Thursday, October 2, 2008

Review: Scattered Tacks

Performed and Devised by Skye Gellman, Terri Cat Silvertree and Alex Gellman
Festival Hub, Rehearsal Room
Until 11th October

Without wanting to unduly raise your expectations, this is magnificent. I had no expectations going into this, I saw it because a show I was supposed to be seeing was cancelled. And boy, was that fortuitous. 
From the opening I found this to be totally compelling. 
The three performers / devisers work against the performative history of circus to create something weird, silent and non-theatrical in a traditional sense. The minutia of their performances are heightened and sit in the foreground, the tricks receeding and becoming byproducts. Some moments seemed purely voyeuristic - on the one hand you're watching something that is a private moment, on the other a quite incredible trick is pulled off. But the the performer looks straight at you. Not challenging - somehow submissive. And it forces you to reassess your presence. 
And this is their feat, and it is by no means a small one. To reverse the paradigm of traditional circus, to dare you passively not to look. To emphasise the elements normally glossed over. 
Whilst the tricks are excellent, they are not what matters here. And this moves circus into a  newer, more theatrical area, I suppose in that sense it is somewhat aligned with 'Acrobat'.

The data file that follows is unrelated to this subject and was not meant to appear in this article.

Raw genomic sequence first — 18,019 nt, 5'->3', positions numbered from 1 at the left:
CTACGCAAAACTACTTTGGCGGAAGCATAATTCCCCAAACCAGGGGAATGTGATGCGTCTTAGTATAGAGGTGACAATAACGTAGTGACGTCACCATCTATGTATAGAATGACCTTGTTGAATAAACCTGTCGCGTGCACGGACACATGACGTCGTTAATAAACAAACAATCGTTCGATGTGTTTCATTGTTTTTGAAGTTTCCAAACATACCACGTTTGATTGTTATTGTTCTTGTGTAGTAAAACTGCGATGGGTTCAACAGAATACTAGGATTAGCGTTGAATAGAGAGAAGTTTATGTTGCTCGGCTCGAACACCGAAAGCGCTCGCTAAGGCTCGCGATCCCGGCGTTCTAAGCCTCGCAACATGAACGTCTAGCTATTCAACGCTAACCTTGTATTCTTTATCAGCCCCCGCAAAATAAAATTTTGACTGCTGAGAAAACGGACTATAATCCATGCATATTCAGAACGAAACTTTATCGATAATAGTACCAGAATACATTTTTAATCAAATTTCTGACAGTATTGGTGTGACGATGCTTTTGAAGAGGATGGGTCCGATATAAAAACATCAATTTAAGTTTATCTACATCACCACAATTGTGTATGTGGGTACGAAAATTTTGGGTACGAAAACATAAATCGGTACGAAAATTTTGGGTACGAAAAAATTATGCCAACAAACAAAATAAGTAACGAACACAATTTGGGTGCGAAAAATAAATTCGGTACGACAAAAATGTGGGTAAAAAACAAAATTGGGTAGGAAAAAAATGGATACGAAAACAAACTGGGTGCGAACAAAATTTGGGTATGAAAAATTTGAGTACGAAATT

The experience was that of a series of vignettes and resonant images, lit largely by the harsh, isolated light of head mounted LEDs (and you know how I love LEDs), exaggerating the performers' seemingly translucent skin and ethereal, almost over-exposed appearance. 
There are some fantastic moments of the performers forcing your attention to a tiny detail - the sound of a bowling ball that is being rolled around and balanced upon, picked up through an onstage mike held close, or their final trick, only seen by a couple of short flashes of their LEDs.
There is a convention amongst a circus audience to applaud tricks which was quite uncomfortable here. It never really took off and was always quite sparse and self-conscious. In itself, that is a credit to the show - it really is absorbing and the silence that fell on the audience was total, apart from those sporadic moments of obligatory applause. 
I understand the need to applaud, particularly if you have a vocabulary for this kind of performance and understand the degree of skill that the performers are utilising, for me though, this sat more comfortably in the world of theatre than circus. And the applause broke the tension and was too intrusive. It threatens to destroy the strange, delicate little world that these performers had done so well to create. 
This left me quite exhilarated.
Without wanting to sound presumptuous, I would probably go if I were you.


Anonymous said...

Right, that's one glowing review too many for me to resist.

I'm going.

Anonymous said...

I thought it was terrible, most of the people walked out when I went....10 minutes of watching a girl eating an onion doesnt really class as entertainment as far as i am concerned!

Martin White said...

Anon, thanks for posting. Amazingly polar view to my own! Perhaps the late time-slot at the Fringe, or even the Venue (Bosco tent?) contribute to the world not being compelling. I certainly didn't know what hit me when I saw it and was absorbed into it wholly. Like so much water to a rock-dry sponge.
Was she really eating an onion for ten minutes. It didn't feel anywhere near that long to me.